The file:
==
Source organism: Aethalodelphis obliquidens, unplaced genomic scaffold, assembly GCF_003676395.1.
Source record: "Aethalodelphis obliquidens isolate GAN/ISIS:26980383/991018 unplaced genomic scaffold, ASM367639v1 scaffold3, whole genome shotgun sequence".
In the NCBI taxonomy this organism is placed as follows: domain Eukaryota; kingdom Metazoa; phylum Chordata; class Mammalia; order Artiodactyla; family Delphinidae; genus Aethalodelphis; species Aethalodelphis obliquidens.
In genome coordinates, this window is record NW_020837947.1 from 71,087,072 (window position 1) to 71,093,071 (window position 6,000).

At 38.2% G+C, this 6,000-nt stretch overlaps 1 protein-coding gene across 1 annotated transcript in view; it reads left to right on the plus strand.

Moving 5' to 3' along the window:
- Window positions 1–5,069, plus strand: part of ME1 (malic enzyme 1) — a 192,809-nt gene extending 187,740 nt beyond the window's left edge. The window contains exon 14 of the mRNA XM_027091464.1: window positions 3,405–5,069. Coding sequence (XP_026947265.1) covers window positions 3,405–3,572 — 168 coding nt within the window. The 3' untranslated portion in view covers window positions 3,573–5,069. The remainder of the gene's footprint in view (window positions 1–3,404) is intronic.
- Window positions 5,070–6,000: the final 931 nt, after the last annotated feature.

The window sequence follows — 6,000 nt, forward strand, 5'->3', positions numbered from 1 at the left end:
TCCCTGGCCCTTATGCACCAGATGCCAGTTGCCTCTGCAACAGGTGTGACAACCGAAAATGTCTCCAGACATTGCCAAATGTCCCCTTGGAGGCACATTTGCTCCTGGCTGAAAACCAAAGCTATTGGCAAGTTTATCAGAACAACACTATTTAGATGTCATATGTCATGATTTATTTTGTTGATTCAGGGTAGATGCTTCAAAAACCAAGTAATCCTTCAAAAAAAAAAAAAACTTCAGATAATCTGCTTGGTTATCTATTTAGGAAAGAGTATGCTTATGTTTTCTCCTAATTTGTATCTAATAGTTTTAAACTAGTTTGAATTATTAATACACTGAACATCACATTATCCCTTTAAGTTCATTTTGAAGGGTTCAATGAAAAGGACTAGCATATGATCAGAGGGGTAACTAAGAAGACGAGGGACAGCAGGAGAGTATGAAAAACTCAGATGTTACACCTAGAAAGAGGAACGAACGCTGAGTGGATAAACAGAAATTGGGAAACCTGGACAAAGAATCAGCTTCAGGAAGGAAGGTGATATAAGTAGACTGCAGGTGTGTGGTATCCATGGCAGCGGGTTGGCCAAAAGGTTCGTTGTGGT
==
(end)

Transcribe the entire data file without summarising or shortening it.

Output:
Source organism: Aethalodelphis obliquidens, unplaced genomic scaffold, assembly GCF_003676395.1.
Source record: "Aethalodelphis obliquidens isolate GAN/ISIS:26980383/991018 unplaced genomic scaffold, ASM367639v1 scaffold3, whole genome shotgun sequence".
In the NCBI taxonomy this organism is placed as follows: domain Eukaryota; kingdom Metazoa; phylum Chordata; class Mammalia; order Artiodactyla; family Delphinidae; genus Aethalodelphis; species Aethalodelphis obliquidens.
In genome coordinates, this window is record NW_020837947.1 from 71,087,072 (window position 1) to 71,093,071 (window position 6,000).

At 38.2% G+C, this 6,000-nt stretch overlaps 1 protein-coding gene across 1 annotated transcript in view; it reads left to right on the plus strand.

Moving 5' to 3' along the window:
- Window positions 1–5,069, plus strand: part of ME1 (malic enzyme 1) — a 192,809-nt gene extending 187,740 nt beyond the window's left edge. The window contains exon 14 of the mRNA XM_027091464.1: window positions 3,405–5,069. Coding sequence (XP_026947265.1) covers window positions 3,405–3,572 — 168 coding nt within the window. The 3' untranslated portion in view covers window positions 3,573–5,069. The remainder of the gene's footprint in view (window positions 1–3,404) is intronic.
- Window positions 5,070–6,000: the final 931 nt, after the last annotated feature.

The window sequence follows — 6,000 nt, forward strand, 5'->3', positions numbered from 1 at the left end:
TCCCTGGCCCTTATGCACCAGATGCCAGTTGCCTCTGCAACAGGTGTGACAACCGAAAATGTCTCCAGACATTGCCAAATGTCCCCTTGGAGGCACATTTGCTCCTGGCTGAAAACCAAAGCTATTGGCAAGTTTATCAGAACAACACTATTTAGATGTCATATGTCATGATTTATTTTGTTGATTCAGGGTAGATGCTTCAAAAACCAAGTAATCCTTCAAAAAAAAAAAAAACTTCAGATAATCTGCTTGGTTATCTATTTAGGAAAGAGTATGCTTATGTTTTCTCCTAATTTGTATCTAATAGTTTTAAACTAGTTTGAATTATTAATACACTGAACATCACATTATCCCTTTAAGTTCATTTTGAAGGGTTCAATGAAAAGGACTAGCATATGATCAGAGGGGTAACTAAGAAGACGAGGGACAGCAGGAGAGTATGAAAAACTCAGATGTTACACCTAGAAAGAGGAACGAACGCTGAGTGGATAAACAGAAATTGGGAAACCTGGACAAAGAATCAGCTTCAGGAAGGAAGGTGATATAAGTAGACTGCAGGTGTGTGGTATCCATGGCAGCGGGTTGGCCAAAAGGTTCGTTGTGGT